The International Olympic Committee (IOC) has confirmed that scores in boxing events will be displayed after every round in next year's Tokyo 2020 Olympic Games to make the system more transparent. The committee also said that the boxing referees and the judges who were involved in the Rio 2016 Games will not be allowed to officiate in Japan next year after they were suspended following a controversial event in Rio.
"No referees or judges involved in the Olympic Games in Rio 2016 will be eligible to participate in the Tokyo 2020 Olympic boxing qualifiers or in the Olympic competition," the IOC said in a statement. All 36 referees and judges from the Rio Games were suspended after International Boxing Association (AIBA) launched an investigation following allegations that the boxing bouts were fixed.
They also announced that the referees and the judges will be selected from the IOC Boxing Task Force that consists of individuals who have been certified by the AIBA. The IOC will select officials from this Task Force for each competition to ensure that the integrity of the sport is maintained at the highest level.
In 2016, the scoring was done with the traditional 10-point system, where each round was scored by the five judges and a computer selected three of their scores to count. The custom of counting punches had also stopped, which led to a lot of protests, as the technically superior boxer was often at the receiving end of the points system. A new scoring system was set in place for the Tokyo 2020 boxing test event held in Tokyo last month, where the judges' scores were updated in real-time, which allowed the officials to see the judges' reactions during each bout.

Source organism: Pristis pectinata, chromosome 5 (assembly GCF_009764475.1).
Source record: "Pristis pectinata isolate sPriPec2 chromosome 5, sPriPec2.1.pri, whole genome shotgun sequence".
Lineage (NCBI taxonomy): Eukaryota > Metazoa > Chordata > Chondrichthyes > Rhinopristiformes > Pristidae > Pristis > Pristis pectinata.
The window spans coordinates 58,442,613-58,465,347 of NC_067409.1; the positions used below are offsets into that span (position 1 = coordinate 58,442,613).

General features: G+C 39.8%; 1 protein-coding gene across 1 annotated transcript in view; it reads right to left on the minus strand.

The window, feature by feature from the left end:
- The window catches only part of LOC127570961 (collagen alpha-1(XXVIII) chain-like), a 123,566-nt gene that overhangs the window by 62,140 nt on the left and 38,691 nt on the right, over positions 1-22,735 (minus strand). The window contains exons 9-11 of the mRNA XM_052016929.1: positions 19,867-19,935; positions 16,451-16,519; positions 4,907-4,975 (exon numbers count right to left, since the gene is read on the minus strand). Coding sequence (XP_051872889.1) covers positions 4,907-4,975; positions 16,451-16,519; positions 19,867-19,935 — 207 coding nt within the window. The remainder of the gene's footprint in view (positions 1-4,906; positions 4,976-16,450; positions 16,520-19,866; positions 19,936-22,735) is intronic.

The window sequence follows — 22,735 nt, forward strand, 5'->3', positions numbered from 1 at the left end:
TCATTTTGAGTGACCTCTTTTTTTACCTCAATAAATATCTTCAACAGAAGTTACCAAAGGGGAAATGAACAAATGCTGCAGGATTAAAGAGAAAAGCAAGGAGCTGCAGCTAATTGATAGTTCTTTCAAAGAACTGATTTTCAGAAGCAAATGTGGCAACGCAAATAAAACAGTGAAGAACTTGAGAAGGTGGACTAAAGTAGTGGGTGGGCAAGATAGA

The judges had been warned before the test event that they could be removed from officiating in the Tokyo Games if their performance was unsatisfactory.
Indians at the receiving end of the scoring system
In 2014, Sarita Devi had refused to accept her bronze medal in the Incheon Asian Games after she felt hard done by the scores. In the semis of the lightweight category, Sarita took on Park Ji Na of South Korea and appeared to have convincingly won in the third round. However, the result went against her. In the World Championship last year, Sarita again suggested an unfair bias against her in the pre-quarters that she lost to Ireland's Kellie Harrington.
This year, Mary Kom was denied a historic seventh gold medal at the World Boxing Championships in Russia after she lost in the semis due to a controversial 1-4 verdict by the judges. “It was horrible what happened after the bout. Everybody who follows boxing, and knows about boxing rules and regulations, know what happened in the fight. If you watch the match, you can see something is not right about the result. I am not happy because I thought I had won," she had said.